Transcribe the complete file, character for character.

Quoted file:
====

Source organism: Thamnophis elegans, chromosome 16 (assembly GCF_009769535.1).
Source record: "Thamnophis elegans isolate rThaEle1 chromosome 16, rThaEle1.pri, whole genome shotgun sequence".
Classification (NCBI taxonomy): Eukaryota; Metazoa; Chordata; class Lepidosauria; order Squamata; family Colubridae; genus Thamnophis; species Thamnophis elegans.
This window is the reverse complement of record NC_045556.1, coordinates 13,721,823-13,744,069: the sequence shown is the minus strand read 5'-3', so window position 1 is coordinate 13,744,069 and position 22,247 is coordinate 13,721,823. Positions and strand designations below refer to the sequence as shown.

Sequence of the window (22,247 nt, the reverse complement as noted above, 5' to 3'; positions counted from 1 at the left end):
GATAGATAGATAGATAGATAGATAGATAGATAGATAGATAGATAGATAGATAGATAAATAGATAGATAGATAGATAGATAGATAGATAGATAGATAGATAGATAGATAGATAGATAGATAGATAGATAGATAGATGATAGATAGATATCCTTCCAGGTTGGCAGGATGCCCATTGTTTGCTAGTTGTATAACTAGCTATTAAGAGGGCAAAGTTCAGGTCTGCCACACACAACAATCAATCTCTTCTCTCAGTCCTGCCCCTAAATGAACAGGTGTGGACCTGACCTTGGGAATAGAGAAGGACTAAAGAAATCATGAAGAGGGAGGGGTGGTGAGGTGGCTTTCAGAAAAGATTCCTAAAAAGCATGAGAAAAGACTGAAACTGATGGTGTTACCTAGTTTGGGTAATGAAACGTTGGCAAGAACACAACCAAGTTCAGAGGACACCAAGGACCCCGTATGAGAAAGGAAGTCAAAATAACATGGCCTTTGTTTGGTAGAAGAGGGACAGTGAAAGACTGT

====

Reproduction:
Source organism: Thamnophis elegans, chromosome 16 (assembly GCF_009769535.1).
Source record: "Thamnophis elegans isolate rThaEle1 chromosome 16, rThaEle1.pri, whole genome shotgun sequence".
Classification (NCBI taxonomy): Eukaryota; Metazoa; Chordata; class Lepidosauria; order Squamata; family Colubridae; genus Thamnophis; species Thamnophis elegans.
This window is the reverse complement of record NC_045556.1, coordinates 13,721,823-13,744,069: the sequence shown is the minus strand read 5'-3', so window position 1 is coordinate 13,744,069 and position 22,247 is coordinate 13,721,823. Positions and strand designations below refer to the sequence as shown.

Sequence of the window (22,247 nt, the reverse complement as noted above, 5' to 3'; positions counted from 1 at the left end):
GATAGATAGATAGATAGATAGATAGATAGATAGATAGATAGATAGATAGATAGATAAATAGATAGATAGATAGATAGATAGATAGATAGATAGATAGATAGATAGATAGATAGATAGATAGATAGATAGATAGATGATAGATAGATATCCTTCCAGGTTGGCAGGATGCCCATTGTTTGCTAGTTGTATAACTAGCTATTAAGAGGGCAAAGTTCAGGTCTGCCACACACAACAATCAATCTCTTCTCTCAGTCCTGCCCCTAAATGAACAGGTGTGGACCTGACCTTGGGAATAGAGAAGGACTAAAGAAATCATGAAGAGGGAGGGGTGGTGAGGTGGCTTTCAGAAAAGATTCCTAAAAAGCATGAGAAAAGACTGAAACTGATGGTGTTACCTAGTTTGGGTAATGAAACGTTGGCAAGAACACAACCAAGTTCAGAGGACACCAAGGACCCCGTATGAGAAAGGAAGTCAAAATAACATGGCCTTTGTTTGGTAGAAGAGGGACAGTGAAAGACTGT